Director: Franco Amurri Cast: Dennis Hopper, Kiefer Sutherland, Carol Kane

DVD (Wide Screen / Stereo)

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The 1990s and the 1960s collide in the Dennis Hopper/Kiefer Sutherland comedy Flashback. The film is presented in 1.85:1 anamorphic widescreen and sports a solid array of colors and black levels. Aside of a small amount of softness in the image, this picture appears to be in excellent condition. The soundtrack is presented in a newly remixed Dolby Digital 5.1 Surround mix in English. While this 5.1 mix is a welcome addition, overall the directional effects and surround sounds are limited to the pop and rock songs used to underscore the film's action. Otherwise, the dialogue, music and effects are all clear of any hiss or distortion. Also included on this disc are English subtitles as well as a Dolby Digital Stereo soundtrack and a Dolby Digital 2.0 Surround track, both in English. Apparently Paramount decided that Flashback was not a worthy enough film for extra materials -- in other words, this is a completely bare bones disc.

Product Details

Release Date: 09/24/2002
UPC: 0097363211044
Original Release: 1990
Rating: R
Source: Paramount
Region Code: 1
Presentation: [Wide Screen]
Sound: [stereo, Dolby Digital Surround, Dolby Digital 5.1 Surround]
Time: 1:47:00

Special Features

Closed Caption; Widescreen version enhanced for 16:9 tvs; English subtitles; Dolby Digital: English 5.1 Surround; English Dolby Surround; French Stereo

Cast & Crew

Performance Credits
Dennis Hopper Huey Walker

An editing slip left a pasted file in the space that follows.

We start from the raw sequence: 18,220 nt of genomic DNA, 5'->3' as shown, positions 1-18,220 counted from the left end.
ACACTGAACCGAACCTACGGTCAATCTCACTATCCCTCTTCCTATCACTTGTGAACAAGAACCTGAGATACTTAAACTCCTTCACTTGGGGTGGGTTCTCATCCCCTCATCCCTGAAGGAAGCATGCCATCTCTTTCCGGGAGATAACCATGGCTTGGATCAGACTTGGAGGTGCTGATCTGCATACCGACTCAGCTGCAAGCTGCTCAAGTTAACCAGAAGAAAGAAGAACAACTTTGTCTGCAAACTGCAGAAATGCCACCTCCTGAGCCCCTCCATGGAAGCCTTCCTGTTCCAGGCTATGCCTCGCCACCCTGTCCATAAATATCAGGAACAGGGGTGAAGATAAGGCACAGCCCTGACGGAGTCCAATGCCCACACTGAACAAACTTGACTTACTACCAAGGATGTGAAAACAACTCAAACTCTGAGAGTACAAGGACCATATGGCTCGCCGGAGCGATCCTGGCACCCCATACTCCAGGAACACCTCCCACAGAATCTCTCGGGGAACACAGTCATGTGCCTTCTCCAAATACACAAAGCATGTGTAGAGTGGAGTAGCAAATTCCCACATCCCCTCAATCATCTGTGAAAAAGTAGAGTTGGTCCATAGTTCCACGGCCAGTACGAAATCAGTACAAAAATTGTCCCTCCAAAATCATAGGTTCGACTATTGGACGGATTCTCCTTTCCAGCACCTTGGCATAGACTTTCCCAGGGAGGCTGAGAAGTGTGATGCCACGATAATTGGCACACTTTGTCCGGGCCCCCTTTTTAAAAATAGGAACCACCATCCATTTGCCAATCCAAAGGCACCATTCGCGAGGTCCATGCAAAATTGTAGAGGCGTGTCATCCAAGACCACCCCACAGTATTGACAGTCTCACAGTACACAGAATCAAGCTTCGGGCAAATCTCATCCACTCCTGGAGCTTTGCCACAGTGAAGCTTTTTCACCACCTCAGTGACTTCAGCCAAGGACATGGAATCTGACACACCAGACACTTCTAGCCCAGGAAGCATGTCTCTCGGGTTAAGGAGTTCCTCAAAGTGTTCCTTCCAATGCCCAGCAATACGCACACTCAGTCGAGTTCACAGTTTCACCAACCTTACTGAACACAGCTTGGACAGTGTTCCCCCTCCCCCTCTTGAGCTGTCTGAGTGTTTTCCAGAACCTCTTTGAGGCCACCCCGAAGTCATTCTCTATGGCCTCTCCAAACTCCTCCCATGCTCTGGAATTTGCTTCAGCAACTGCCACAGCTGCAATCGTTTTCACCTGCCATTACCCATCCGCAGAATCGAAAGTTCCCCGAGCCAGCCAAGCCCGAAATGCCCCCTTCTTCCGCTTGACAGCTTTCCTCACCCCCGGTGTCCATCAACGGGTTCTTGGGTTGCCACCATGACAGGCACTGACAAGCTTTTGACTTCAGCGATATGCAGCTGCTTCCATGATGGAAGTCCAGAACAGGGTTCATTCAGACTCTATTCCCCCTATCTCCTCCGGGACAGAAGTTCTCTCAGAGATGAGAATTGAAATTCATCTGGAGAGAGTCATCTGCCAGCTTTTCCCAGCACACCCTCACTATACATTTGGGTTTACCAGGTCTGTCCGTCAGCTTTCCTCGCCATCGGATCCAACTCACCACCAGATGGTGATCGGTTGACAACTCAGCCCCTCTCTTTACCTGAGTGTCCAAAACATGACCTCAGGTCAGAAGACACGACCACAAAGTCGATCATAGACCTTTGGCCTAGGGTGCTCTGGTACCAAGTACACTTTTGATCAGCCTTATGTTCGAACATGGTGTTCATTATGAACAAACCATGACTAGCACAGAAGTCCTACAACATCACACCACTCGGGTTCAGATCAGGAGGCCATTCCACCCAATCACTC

Kiefer Sutherland John Buckner
Carol Kane Maggie
Paul Dooley Donald R. Stark, FBI Director
Cliff De Young Sheriff Hightower
Richard Masur Barry
Michael McKean Hal
Kathleen York Sparkle
Tom O'Brien Phil Prager
Delbert Highlands Loomis
Steve Spencer Man on Train
Kelli Van Londersele Girl in Bar
Eric Lorentz Prison Guard
Jan Van Sickle Prison Guard
Jack Casperson Man in Dining Car
Dwayne Carrington Waiter in Dining Car
David Underwood Deputy
Bobby Price Deputy
Timothy G. Riley Deputy
Liz Jury Barmaid
Allan Graf Studie
Kenneth Jensen Bryan Buckner's Father
Donna McMullen Buckner's Mother
Adam Seils Young Buckner
Alan August Hal's Son
Jason Iselin Barry's Son
Norm Silver Conductor
Jason Campbell Kid on Train
Wendelin Harston Woman on Train
Penelope Ann Miller Actor

Technical Credits
Franco Amurri Director
Charles Balasz Makeup
Vince Cresciman Production Designer
Stefan Czapsky Cinematographer
Dennis Dion Special Effects
Barry Goldberg Score Composer
Eileen Kennedy Costumes/Costume Designer
David Loughery Producer,Screenwriter
C. Timothy O'Meara Editor
Cecilia Rodarte Set Decoration/Design
Richard Stenta Producer
James Terry Welden Art Director
Jody Taylor Worth Songwriter,Musical Direction/Supervision
Marvin Worth Producer

Scene Index

Side #1 --
1. The Assignment [4:18]
2. Prisoner of the System [6:39]
3. Culture Clash [7:57]
4. Tripping [5:52]
5. Switcheroo [1:39]
6. The Good Old Days [2:49]
7. Civil Rights Violations [7:29]
8. The Exchange [2:22]